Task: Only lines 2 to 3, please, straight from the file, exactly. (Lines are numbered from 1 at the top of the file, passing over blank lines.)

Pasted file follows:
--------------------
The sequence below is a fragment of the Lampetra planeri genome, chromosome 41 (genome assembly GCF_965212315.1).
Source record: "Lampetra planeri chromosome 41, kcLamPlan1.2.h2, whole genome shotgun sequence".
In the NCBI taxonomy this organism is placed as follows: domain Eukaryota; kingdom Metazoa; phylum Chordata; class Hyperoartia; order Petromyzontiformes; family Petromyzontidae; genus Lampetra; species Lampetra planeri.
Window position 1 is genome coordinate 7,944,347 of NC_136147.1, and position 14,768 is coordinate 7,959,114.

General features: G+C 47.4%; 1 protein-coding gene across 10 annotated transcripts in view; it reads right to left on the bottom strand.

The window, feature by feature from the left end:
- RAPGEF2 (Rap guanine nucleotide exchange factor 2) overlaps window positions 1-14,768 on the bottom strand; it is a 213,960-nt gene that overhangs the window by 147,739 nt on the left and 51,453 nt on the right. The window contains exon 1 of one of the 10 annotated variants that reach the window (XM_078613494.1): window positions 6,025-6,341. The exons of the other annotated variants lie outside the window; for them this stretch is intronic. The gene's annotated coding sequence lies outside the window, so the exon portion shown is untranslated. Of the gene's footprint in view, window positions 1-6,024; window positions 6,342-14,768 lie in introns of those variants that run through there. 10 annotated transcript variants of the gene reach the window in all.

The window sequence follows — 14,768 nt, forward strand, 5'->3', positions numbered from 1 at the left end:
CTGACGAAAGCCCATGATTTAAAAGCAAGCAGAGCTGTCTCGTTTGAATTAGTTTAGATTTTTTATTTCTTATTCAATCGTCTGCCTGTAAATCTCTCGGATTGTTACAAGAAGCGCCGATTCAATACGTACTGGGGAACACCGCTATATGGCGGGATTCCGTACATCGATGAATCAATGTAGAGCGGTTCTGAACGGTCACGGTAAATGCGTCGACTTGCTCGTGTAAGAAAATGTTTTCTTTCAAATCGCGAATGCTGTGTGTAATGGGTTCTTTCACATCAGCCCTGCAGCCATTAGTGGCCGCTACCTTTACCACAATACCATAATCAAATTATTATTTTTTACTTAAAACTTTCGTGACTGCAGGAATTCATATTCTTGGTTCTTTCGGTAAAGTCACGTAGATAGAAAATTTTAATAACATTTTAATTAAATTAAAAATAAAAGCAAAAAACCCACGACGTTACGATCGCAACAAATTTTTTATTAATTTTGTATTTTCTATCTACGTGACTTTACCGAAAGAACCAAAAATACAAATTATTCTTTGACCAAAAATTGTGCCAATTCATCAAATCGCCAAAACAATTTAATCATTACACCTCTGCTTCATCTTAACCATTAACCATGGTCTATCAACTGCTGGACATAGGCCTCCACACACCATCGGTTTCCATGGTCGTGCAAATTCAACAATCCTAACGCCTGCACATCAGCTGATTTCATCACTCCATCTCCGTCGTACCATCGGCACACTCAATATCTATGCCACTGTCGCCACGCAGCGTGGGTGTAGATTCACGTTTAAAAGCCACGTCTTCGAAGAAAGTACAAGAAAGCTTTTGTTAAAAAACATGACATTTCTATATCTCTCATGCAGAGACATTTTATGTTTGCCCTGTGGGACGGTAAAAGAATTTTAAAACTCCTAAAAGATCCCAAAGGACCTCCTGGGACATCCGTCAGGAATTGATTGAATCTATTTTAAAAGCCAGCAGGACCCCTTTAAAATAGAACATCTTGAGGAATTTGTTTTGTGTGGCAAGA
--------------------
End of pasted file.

Source record: "Lampetra planeri chromosome 41, kcLamPlan1.2.h2, whole genome shotgun sequence".
In the NCBI taxonomy this organism is placed as follows: domain Eukaryota; kingdom Metazoa; phylum Chordata; class Hyperoartia; order Petromyzontiformes; family Petromyzontidae; genus Lampetra; species Lampetra planeri.